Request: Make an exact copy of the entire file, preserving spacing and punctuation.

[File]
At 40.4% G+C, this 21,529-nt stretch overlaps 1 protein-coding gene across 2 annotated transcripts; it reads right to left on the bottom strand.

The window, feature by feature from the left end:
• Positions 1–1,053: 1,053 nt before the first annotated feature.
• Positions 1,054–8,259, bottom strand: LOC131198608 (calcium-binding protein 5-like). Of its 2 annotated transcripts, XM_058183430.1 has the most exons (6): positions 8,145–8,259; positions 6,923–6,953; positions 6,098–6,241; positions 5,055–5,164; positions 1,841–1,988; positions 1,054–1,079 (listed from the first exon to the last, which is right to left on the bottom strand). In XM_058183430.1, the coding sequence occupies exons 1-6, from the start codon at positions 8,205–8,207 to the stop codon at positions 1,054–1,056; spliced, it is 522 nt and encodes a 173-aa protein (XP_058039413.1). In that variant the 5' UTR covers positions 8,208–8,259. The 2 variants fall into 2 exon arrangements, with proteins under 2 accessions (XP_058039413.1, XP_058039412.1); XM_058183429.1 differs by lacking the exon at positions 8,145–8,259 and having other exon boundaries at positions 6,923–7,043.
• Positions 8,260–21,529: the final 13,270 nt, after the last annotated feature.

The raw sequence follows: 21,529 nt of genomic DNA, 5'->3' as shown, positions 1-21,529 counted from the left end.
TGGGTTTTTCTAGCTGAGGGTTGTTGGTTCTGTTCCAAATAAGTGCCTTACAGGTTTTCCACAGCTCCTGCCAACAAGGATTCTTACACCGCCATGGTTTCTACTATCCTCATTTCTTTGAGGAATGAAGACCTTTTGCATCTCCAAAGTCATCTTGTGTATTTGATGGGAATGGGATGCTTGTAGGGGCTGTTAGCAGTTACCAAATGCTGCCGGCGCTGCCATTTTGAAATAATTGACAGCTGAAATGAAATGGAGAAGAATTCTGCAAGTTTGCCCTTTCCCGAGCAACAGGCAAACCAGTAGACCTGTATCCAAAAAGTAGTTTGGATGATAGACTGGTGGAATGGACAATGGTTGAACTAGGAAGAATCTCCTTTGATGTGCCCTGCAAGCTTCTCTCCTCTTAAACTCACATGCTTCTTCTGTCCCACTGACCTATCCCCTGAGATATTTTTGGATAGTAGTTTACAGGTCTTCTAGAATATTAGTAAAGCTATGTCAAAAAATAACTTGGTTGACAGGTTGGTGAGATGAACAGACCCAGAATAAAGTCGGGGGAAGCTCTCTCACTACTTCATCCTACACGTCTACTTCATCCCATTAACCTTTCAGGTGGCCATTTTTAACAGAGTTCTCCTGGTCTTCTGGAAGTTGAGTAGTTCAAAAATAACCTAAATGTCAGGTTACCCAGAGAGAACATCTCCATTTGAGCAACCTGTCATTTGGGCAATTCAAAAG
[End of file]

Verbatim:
At 40.4% G+C, this 21,529-nt stretch overlaps 1 protein-coding gene across 2 annotated transcripts; it reads right to left on the bottom strand.

The window, feature by feature from the left end:
• Positions 1–1,053: 1,053 nt before the first annotated feature.
• Positions 1,054–8,259, bottom strand: LOC131198608 (calcium-binding protein 5-like). Of its 2 annotated transcripts, XM_058183430.1 has the most exons (6): positions 8,145–8,259; positions 6,923–6,953; positions 6,098–6,241; positions 5,055–5,164; positions 1,841–1,988; positions 1,054–1,079 (listed from the first exon to the last, which is right to left on the bottom strand). In XM_058183430.1, the coding sequence occupies exons 1-6, from the start codon at positions 8,205–8,207 to the stop codon at positions 1,054–1,056; spliced, it is 522 nt and encodes a 173-aa protein (XP_058039413.1). In that variant the 5' UTR covers positions 8,208–8,259. The 2 variants fall into 2 exon arrangements, with proteins under 2 accessions (XP_058039413.1, XP_058039412.1); XM_058183429.1 differs by lacking the exon at positions 8,145–8,259 and having other exon boundaries at positions 6,923–7,043.
• Positions 8,260–21,529: the final 13,270 nt, after the last annotated feature.

The raw sequence follows: 21,529 nt of genomic DNA, 5'->3' as shown, positions 1-21,529 counted from the left end.
TGGGTTTTTCTAGCTGAGGGTTGTTGGTTCTGTTCCAAATAAGTGCCTTACAGGTTTTCCACAGCTCCTGCCAACAAGGATTCTTACACCGCCATGGTTTCTACTATCCTCATTTCTTTGAGGAATGAAGACCTTTTGCATCTCCAAAGTCATCTTGTGTATTTGATGGGAATGGGATGCTTGTAGGGGCTGTTAGCAGTTACCAAATGCTGCCGGCGCTGCCATTTTGAAATAATTGACAGCTGAAATGAAATGGAGAAGAATTCTGCAAGTTTGCCCTTTCCCGAGCAACAGGCAAACCAGTAGACCTGTATCCAAAAAGTAGTTTGGATGATAGACTGGTGGAATGGACAATGGTTGAACTAGGAAGAATCTCCTTTGATGTGCCCTGCAAGCTTCTCTCCTCTTAAACTCACATGCTTCTTCTGTCCCACTGACCTATCCCCTGAGATATTTTTGGATAGTAGTTTACAGGTCTTCTAGAATATTAGTAAAGCTATGTCAAAAAATAACTTGGTTGACAGGTTGGTGAGATGAACAGACCCAGAATAAAGTCGGGGGAAGCTCTCTCACTACTTCATCCTACACGTCTACTTCATCCCATTAACCTTTCAGGTGGCCATTTTTAACAGAGTTCTCCTGGTCTTCTGGAAGTTGAGTAGTTCAAAAATAACCTAAATGTCAGGTTACCCAGAGAGAACATCTCCATTTGAGCAACCTGTCATTTGGGCAATTCAAAAG